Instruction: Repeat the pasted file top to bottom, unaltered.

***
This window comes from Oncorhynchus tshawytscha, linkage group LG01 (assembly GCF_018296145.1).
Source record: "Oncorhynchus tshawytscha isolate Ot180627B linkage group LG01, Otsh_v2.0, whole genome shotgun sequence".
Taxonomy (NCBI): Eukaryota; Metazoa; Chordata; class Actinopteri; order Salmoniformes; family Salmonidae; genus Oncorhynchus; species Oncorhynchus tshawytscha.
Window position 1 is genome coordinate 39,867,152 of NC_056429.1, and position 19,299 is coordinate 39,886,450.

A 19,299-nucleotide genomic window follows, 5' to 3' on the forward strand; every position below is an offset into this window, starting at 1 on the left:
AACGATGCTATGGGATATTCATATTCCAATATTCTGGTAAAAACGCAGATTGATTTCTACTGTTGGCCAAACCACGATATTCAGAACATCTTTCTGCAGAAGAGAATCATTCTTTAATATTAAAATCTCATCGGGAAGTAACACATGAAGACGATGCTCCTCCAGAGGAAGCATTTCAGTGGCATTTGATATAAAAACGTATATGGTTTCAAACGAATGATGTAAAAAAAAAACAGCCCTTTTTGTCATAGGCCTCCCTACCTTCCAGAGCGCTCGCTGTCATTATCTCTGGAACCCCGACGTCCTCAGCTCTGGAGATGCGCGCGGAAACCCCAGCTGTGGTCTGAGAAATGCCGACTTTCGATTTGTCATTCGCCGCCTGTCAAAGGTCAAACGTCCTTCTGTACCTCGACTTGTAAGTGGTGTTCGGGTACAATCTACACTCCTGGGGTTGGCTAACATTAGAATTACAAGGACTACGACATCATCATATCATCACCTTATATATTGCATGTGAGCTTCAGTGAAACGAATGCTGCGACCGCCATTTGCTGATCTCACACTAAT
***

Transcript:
This window comes from Oncorhynchus tshawytscha, linkage group LG01 (assembly GCF_018296145.1).
Source record: "Oncorhynchus tshawytscha isolate Ot180627B linkage group LG01, Otsh_v2.0, whole genome shotgun sequence".
Taxonomy (NCBI): Eukaryota; Metazoa; Chordata; class Actinopteri; order Salmoniformes; family Salmonidae; genus Oncorhynchus; species Oncorhynchus tshawytscha.
Window position 1 is genome coordinate 39,867,152 of NC_056429.1, and position 19,299 is coordinate 39,886,450.

A 19,299-nucleotide genomic window follows, 5' to 3' on the forward strand; every position below is an offset into this window, starting at 1 on the left:
AACGATGCTATGGGATATTCATATTCCAATATTCTGGTAAAAACGCAGATTGATTTCTACTGTTGGCCAAACCACGATATTCAGAACATCTTTCTGCAGAAGAGAATCATTCTTTAATATTAAAATCTCATCGGGAAGTAACACATGAAGACGATGCTCCTCCAGAGGAAGCATTTCAGTGGCATTTGATATAAAAACGTATATGGTTTCAAACGAATGATGTAAAAAAAAAACAGCCCTTTTTGTCATAGGCCTCCCTACCTTCCAGAGCGCTCGCTGTCATTATCTCTGGAACCCCGACGTCCTCAGCTCTGGAGATGCGCGCGGAAACCCCAGCTGTGGTCTGAGAAATGCCGACTTTCGATTTGTCATTCGCCGCCTGTCAAAGGTCAAACGTCCTTCTGTACCTCGACTTGTAAGTGGTGTTCGGGTACAATCTACACTCCTGGGGTTGGCTAACATTAGAATTACAAGGACTACGACATCATCATATCATCACCTTATATATTGCATGTGAGCTTCAGTGAAACGAATGCTGCGACCGCCATTTGCTGATCTCACACTAAT